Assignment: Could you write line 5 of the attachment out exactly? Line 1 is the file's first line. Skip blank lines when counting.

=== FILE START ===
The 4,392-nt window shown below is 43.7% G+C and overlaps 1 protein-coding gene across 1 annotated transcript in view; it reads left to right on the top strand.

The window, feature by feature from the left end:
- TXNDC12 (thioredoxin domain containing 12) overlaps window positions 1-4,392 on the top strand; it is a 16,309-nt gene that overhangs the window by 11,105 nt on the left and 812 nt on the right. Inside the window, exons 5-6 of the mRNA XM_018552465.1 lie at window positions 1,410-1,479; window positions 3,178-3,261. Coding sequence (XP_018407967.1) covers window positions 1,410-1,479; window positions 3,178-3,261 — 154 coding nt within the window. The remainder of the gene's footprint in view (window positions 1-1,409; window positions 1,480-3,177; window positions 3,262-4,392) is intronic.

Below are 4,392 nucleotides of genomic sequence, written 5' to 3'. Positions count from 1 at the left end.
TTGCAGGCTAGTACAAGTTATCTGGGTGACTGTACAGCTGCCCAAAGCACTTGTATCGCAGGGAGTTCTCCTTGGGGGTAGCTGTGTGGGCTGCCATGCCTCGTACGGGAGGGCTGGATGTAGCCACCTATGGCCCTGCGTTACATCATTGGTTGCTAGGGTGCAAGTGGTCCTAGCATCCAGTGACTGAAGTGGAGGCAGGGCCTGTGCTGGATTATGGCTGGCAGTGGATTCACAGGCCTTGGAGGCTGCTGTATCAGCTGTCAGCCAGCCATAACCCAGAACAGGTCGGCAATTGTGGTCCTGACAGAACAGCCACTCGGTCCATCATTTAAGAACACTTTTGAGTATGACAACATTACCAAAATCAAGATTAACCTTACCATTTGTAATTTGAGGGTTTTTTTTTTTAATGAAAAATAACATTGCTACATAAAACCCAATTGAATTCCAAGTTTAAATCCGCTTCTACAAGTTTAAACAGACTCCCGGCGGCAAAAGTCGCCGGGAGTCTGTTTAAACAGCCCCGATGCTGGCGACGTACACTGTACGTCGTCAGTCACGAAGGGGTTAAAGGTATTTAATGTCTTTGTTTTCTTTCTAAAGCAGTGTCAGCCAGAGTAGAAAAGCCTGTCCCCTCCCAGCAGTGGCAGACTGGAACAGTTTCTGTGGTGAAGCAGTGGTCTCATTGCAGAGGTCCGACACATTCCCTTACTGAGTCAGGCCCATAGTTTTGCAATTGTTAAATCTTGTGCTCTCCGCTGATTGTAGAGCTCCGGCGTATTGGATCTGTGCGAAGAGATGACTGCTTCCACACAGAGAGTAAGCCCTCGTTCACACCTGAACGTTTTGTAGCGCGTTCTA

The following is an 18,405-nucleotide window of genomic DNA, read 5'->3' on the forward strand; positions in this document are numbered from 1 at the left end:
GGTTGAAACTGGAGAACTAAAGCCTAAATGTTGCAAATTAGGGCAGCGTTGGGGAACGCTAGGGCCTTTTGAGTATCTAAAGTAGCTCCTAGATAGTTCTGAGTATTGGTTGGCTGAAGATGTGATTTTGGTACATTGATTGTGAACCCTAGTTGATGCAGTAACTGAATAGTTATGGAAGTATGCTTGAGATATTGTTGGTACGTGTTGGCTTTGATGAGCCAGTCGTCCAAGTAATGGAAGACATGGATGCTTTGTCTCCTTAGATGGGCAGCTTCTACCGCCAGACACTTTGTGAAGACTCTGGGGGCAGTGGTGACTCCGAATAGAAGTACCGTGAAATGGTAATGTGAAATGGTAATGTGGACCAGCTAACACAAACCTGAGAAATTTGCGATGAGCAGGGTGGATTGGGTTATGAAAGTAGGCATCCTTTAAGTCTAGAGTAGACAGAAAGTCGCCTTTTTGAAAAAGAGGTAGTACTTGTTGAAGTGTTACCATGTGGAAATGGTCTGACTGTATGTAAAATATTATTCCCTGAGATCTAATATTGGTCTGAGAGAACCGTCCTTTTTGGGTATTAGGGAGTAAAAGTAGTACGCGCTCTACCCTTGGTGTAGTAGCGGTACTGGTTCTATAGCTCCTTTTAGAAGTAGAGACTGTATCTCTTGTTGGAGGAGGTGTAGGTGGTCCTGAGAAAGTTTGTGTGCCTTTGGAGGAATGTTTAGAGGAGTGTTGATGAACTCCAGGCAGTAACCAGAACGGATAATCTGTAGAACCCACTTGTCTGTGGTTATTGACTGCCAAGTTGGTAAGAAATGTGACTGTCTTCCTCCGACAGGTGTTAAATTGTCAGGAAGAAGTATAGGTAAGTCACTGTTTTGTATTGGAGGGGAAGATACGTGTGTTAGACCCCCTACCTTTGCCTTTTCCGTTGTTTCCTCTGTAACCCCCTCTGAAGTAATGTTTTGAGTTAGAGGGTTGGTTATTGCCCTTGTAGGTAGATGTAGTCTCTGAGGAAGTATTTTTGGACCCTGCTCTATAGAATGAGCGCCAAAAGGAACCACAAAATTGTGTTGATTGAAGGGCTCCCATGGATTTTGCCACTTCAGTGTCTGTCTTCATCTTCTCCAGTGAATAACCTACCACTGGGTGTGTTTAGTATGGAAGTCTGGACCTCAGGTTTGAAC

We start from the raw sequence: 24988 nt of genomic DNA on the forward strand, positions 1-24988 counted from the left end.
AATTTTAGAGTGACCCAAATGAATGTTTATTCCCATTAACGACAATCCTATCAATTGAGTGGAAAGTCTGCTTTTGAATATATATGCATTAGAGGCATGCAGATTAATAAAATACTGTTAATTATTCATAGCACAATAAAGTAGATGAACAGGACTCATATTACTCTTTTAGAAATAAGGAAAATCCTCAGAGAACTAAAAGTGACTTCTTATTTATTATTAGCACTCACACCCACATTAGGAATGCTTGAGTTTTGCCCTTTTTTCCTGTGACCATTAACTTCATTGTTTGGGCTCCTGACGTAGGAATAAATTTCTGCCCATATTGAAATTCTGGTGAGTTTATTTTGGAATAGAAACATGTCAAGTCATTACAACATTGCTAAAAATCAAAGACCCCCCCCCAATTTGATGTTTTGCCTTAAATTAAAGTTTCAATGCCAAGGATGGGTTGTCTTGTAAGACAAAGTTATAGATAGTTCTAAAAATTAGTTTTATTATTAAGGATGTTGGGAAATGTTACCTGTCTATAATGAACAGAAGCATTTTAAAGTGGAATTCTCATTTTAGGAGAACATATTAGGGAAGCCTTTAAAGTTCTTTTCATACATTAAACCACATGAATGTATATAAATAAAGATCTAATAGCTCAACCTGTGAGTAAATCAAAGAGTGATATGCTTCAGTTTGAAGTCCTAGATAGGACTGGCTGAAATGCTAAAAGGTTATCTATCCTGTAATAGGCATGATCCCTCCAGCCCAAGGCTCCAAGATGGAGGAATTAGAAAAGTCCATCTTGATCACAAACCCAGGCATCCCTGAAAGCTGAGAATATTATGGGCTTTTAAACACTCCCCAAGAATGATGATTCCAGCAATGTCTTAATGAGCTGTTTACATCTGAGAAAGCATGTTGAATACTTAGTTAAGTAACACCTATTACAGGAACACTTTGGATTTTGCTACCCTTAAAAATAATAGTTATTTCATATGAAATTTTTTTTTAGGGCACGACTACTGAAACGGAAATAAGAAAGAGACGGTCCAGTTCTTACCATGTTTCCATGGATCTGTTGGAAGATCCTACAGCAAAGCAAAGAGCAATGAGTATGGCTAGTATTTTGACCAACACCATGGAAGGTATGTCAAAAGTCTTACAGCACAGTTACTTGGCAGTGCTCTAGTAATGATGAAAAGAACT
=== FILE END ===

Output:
TTGCAGGCTAGTACAAGTTATCTGGGTGACTGTACAGCTGCCCAAAGCACTTGTATCGCAGGGAGTTCTCCTTGGGGGTAGCTGTGTGGGCTGCCATGCCTCGTACGGGAGGGCTGGATGTAGCCACCTATGGCCCTGCGTTACATCATTGGTTGCTAGGGTGCAAGTGGTCCTAGCATCCAGTGACTGAAGTGGAGGCAGGGCCTGTGCTGGATTATGGCTGGCAGTGGATTCACAGGCCTTGGAGGCTGCTGTATCAGCTGTCAGCCAGCCATAACCCAGAACAGGTCGGCAATTGTGGTCCTGACAGAACAGCCACTCGGTCCATCATTTAAGAACACTTTTGAGTATGACAACATTACCAAAATCAAGATTAACCTTACCATTTGTAATTTGAGGGTTTTTTTTTTTAATGAAAAATAACATTGCTACATAAAACCCAATTGAATTCCAAGTTTAAATCCGCTTCTACAAGTTTAAACAGACTCCCGGCGGCAAAAGTCGCCGGGAGTCTGTTTAAACAGCCCCGATGCTGGCGACGTACACTGTACGTCGTCAGTCACGAAGGGGTTAAAGGTATTTAATGTCTTTGTTTTCTTTCTAAAGCAGTGTCAGCCAGAGTAGAAAAGCCTGTCCCCTCCCAGCAGTGGCAGACTGGAACAGTTTCTGTGGTGAAGCAGTGGTCTCATTGCAGAGGTCCGACACATTCCCTTACTGAGTCAGGCCCATAGTTTTGCAATTGTTAAATCTTGTGCTCTCCGCTGATTGTAGAGCTCCGGCGTATTGGATCTGTGCGAAGAGATGACTGCTTCCACACAGAGAGTAAGCCCTCGTTCACACCTGAACGTTTTGTAGCGCGTTCTA